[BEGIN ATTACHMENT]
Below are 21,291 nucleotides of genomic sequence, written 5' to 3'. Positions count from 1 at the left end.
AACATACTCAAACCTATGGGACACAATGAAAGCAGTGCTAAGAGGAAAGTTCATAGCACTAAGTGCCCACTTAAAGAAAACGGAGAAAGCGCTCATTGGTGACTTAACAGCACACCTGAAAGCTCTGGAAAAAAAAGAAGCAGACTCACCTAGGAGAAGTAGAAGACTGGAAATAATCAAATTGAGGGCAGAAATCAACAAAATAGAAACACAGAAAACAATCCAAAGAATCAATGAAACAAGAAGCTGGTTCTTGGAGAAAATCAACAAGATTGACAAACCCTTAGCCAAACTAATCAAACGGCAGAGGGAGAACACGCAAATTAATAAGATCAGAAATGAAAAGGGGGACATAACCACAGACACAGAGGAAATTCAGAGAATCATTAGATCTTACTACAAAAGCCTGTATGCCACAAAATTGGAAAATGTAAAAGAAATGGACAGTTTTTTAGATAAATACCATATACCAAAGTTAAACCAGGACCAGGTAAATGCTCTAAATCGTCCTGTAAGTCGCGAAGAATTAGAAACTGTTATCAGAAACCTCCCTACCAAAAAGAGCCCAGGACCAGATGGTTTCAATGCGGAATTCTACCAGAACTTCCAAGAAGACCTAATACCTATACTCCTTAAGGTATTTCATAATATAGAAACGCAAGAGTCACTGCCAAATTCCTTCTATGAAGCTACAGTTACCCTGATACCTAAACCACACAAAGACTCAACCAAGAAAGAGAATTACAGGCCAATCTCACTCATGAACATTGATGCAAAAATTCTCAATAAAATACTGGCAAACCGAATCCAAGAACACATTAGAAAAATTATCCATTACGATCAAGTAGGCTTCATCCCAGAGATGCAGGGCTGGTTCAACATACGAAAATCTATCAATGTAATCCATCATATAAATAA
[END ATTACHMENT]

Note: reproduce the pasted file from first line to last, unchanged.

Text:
Below are 21,291 nucleotides of genomic sequence, written 5' to 3'. Positions count from 1 at the left end.
AACATACTCAAACCTATGGGACACAATGAAAGCAGTGCTAAGAGGAAAGTTCATAGCACTAAGTGCCCACTTAAAGAAAACGGAGAAAGCGCTCATTGGTGACTTAACAGCACACCTGAAAGCTCTGGAAAAAAAAGAAGCAGACTCACCTAGGAGAAGTAGAAGACTGGAAATAATCAAATTGAGGGCAGAAATCAACAAAATAGAAACACAGAAAACAATCCAAAGAATCAATGAAACAAGAAGCTGGTTCTTGGAGAAAATCAACAAGATTGACAAACCCTTAGCCAAACTAATCAAACGGCAGAGGGAGAACACGCAAATTAATAAGATCAGAAATGAAAAGGGGGACATAACCACAGACACAGAGGAAATTCAGAGAATCATTAGATCTTACTACAAAAGCCTGTATGCCACAAAATTGGAAAATGTAAAAGAAATGGACAGTTTTTTAGATAAATACCATATACCAAAGTTAAACCAGGACCAGGTAAATGCTCTAAATCGTCCTGTAAGTCGCGAAGAATTAGAAACTGTTATCAGAAACCTCCCTACCAAAAAGAGCCCAGGACCAGATGGTTTCAATGCGGAATTCTACCAGAACTTCCAAGAAGACCTAATACCTATACTCCTTAAGGTATTTCATAATATAGAAACGCAAGAGTCACTGCCAAATTCCTTCTATGAAGCTACAGTTACCCTGATACCTAAACCACACAAAGACTCAACCAAGAAAGAGAATTACAGGCCAATCTCACTCATGAACATTGATGCAAAAATTCTCAATAAAATACTGGCAAACCGAATCCAAGAACACATTAGAAAAATTATCCATTACGATCAAGTAGGCTTCATCCCAGAGATGCAGGGCTGGTTCAACATACGAAAATCTATCAATGTAATCCATCATATAAATAA